October 22, 2017
If you do any reading in the area of Christian spirituality you will soon discover that the more correct term is spiritualties. There are Carmelite, Franciscan, Jesuit, charismatic, Marian, liturgical, French, quietist, devotion moderna, protestant, Jewish, biblical and on and on and on spiritualties in the large tent that is Christian Spirituality. They take their labels from their places or dates of origin, their most exemplary practitioners or their particular point of contact with theology or practice of the larger Church.
There is no way to determine beforehand which spirituality will be best for any given individual. When people come to me asking for ‘spiritual advice’, I usually listen carefully to what they are already about and, then, as best I can point them in the direction of one or other of these ‘schools’.
People are often put off to realize that cultivating spirituality takes so much reading and study and sheer discipline. After all, it seems that the folks who are ‘spiritual’ don’t work so hard at it! A real spiritual life is an orientation, a chosen way of being and acting in the world in view of the reality of God. Most of us are too scattered to make such a choice once and then live it out perfectly for all the rest of our lives. What the Celts call a ‘soul friend’ and others a ‘spiritual director’ is someone who listens carefully in order to keep us honest about our chosen spiritual path. Some such ‘directors’ have been harsh and domineering in the extreme; others, more relaxed and supportive rather than directive. But none of them are the same with every one all the time. They may not even be very ‘spiritual’ themselves! What they are is smart and honest, both in asking and answering.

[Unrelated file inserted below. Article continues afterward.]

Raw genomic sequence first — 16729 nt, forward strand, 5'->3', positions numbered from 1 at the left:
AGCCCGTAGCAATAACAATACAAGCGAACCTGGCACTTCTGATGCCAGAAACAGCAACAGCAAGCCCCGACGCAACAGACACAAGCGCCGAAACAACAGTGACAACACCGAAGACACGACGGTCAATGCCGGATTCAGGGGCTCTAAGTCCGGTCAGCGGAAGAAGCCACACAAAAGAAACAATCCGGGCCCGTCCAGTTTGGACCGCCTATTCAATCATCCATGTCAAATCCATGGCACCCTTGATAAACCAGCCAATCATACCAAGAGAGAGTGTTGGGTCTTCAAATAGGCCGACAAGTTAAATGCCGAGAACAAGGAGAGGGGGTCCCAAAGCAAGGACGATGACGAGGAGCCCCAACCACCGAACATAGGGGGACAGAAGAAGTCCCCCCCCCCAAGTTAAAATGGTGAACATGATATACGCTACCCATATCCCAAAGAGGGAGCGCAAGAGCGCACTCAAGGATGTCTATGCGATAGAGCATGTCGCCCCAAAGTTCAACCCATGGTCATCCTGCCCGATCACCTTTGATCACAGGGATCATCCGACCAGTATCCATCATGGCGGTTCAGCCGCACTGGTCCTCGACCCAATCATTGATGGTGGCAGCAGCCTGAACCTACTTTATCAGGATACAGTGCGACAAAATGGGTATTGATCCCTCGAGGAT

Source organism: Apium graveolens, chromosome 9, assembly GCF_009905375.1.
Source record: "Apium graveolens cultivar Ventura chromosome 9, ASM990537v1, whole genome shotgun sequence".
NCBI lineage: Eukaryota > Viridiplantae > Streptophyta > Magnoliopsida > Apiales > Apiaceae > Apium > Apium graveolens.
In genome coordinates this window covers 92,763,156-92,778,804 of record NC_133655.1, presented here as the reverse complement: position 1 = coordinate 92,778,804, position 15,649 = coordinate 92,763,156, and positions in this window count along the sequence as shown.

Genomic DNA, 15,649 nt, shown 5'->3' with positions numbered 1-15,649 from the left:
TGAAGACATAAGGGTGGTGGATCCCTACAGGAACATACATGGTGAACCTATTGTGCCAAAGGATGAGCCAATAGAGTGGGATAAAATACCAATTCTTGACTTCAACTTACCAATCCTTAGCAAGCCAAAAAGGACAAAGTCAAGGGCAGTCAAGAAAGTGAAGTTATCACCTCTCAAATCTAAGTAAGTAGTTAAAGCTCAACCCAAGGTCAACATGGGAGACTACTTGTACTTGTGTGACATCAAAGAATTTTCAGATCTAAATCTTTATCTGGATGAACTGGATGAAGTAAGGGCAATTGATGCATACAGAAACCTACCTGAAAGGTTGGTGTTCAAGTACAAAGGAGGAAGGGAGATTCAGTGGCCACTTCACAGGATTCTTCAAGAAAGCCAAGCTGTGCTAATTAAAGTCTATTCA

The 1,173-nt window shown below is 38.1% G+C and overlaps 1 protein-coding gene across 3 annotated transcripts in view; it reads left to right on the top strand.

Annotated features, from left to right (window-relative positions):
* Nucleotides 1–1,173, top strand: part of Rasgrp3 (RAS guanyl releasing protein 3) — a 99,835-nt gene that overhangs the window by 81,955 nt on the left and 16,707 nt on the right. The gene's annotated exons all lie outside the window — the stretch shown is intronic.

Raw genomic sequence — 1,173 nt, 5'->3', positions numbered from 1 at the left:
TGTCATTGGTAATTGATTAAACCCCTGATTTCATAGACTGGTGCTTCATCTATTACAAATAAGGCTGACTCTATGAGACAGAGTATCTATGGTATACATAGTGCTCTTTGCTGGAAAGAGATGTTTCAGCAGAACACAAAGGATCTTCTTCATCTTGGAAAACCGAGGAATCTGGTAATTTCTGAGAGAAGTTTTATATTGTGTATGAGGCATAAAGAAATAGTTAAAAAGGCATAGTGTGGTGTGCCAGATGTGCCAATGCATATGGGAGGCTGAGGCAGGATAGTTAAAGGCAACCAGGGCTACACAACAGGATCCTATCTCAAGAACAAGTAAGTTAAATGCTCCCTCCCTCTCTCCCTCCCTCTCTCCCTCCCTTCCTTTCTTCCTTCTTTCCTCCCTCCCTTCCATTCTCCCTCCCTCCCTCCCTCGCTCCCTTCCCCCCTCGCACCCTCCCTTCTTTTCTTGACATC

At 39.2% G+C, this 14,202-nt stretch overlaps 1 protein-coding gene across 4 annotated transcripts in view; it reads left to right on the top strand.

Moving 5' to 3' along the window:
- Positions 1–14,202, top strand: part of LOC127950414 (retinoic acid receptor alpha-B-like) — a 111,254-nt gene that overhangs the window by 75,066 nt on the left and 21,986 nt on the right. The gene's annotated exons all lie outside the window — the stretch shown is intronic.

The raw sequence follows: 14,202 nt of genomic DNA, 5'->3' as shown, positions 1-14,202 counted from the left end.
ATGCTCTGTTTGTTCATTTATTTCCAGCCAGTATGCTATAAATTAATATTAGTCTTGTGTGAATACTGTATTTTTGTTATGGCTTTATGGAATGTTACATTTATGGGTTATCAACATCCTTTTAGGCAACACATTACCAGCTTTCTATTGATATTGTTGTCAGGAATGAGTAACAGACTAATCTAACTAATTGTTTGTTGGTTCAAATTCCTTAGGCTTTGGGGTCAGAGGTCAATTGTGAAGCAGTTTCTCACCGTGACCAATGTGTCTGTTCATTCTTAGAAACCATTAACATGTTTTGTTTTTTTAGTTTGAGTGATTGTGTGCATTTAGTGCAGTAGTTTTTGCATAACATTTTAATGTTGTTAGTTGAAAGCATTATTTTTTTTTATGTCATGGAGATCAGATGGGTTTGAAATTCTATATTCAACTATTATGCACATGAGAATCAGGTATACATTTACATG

How can a director be good and not holy? The director is not charged with sharing his or her own life with the other. The director’s job is to keep God at the center the conversation. Even the devil can do that! Saint Teresa of Avila – a doctor of the Church! – said that if she had to choose between a holy director and a smart one, she would choose the latter every time!
Somewhere between many of us and most of us will find that regular sacramental confession (FYI: once a decade is not regular!) to the same confessor is adequate to keep us on track for a minimal spiritual life. But when there are major changes in our lives or major crises, something more intensive, more frequent and more specific will be more useful.
What’s really too bad is that our adult loss of the practice of Penance has also robbed our children of the wonderful opportunity to keep rediscovering a good and merciful God who actually wants them to grow up and make all their mistakes before they can be really fatal. That kind of individualized and merciful contact is something our busy, competitive and pressured kids need so badly … and they don’t even know it!
Really and truly and directly yours’,